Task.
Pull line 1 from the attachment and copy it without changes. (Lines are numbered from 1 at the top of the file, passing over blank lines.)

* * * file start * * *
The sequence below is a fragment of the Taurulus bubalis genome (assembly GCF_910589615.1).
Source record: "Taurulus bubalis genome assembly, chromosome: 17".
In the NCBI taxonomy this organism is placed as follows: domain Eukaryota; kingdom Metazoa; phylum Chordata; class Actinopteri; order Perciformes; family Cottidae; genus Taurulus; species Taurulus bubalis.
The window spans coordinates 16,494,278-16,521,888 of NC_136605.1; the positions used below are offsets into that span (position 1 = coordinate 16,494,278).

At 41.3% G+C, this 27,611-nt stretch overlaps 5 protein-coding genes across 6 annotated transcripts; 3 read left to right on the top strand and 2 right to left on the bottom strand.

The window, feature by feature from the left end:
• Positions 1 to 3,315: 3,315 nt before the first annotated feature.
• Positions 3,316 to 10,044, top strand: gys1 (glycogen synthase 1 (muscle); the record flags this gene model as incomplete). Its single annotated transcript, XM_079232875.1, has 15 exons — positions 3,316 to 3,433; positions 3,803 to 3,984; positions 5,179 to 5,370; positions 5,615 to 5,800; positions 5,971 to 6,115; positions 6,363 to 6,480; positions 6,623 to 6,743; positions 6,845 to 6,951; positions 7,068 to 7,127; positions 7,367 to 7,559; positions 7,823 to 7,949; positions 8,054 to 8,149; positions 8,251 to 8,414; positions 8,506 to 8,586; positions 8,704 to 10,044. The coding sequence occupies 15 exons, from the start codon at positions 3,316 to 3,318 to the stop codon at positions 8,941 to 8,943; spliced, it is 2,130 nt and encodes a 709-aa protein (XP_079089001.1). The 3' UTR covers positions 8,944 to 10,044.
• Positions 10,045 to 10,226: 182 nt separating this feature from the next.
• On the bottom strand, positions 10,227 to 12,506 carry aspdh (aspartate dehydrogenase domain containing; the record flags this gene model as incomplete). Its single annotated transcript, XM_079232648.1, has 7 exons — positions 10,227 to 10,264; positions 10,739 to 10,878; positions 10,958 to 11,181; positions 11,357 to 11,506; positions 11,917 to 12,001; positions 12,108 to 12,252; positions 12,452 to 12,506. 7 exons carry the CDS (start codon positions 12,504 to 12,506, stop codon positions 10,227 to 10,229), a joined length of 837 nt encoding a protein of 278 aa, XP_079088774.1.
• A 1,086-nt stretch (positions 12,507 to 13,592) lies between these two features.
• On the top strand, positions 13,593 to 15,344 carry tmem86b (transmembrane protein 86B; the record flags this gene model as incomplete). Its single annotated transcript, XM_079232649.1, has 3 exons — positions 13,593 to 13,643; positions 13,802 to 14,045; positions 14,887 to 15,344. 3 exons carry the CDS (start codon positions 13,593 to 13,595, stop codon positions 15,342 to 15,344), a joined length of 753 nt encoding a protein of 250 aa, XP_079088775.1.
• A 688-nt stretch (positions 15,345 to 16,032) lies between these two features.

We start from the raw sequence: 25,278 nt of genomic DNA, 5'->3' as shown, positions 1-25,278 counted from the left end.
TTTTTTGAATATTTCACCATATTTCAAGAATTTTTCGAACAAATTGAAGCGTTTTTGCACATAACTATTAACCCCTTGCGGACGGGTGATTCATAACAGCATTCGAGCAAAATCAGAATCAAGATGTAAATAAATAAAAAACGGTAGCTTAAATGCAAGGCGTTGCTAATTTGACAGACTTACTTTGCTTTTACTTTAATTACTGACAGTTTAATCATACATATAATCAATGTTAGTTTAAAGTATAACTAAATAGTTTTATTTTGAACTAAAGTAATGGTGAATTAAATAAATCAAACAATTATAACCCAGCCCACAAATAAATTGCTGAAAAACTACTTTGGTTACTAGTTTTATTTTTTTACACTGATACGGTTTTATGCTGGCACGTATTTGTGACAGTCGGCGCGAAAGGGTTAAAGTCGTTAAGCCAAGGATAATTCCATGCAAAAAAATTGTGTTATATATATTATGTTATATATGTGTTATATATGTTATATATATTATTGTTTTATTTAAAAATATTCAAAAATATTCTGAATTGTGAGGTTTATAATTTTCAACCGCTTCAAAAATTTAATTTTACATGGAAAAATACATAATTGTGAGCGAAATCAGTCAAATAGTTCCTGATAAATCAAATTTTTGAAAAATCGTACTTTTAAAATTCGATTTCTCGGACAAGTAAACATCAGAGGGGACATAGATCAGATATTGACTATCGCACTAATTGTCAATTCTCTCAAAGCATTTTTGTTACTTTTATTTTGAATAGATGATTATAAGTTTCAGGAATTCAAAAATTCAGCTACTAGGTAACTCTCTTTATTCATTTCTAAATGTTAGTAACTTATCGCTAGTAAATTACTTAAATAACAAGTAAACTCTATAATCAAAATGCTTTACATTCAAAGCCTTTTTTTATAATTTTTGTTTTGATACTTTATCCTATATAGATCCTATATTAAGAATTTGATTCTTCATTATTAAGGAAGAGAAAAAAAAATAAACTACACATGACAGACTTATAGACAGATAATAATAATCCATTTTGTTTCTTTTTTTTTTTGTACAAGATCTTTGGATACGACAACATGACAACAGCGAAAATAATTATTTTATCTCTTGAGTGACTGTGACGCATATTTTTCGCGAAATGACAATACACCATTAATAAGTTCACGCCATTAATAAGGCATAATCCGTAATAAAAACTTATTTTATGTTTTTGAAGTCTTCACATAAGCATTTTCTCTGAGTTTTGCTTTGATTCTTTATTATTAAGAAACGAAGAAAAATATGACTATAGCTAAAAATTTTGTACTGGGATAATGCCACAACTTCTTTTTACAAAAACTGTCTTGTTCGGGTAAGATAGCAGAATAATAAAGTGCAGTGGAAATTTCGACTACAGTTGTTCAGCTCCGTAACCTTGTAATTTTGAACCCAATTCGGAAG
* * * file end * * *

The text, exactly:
The sequence below is a fragment of the Taurulus bubalis genome (assembly GCF_910589615.1).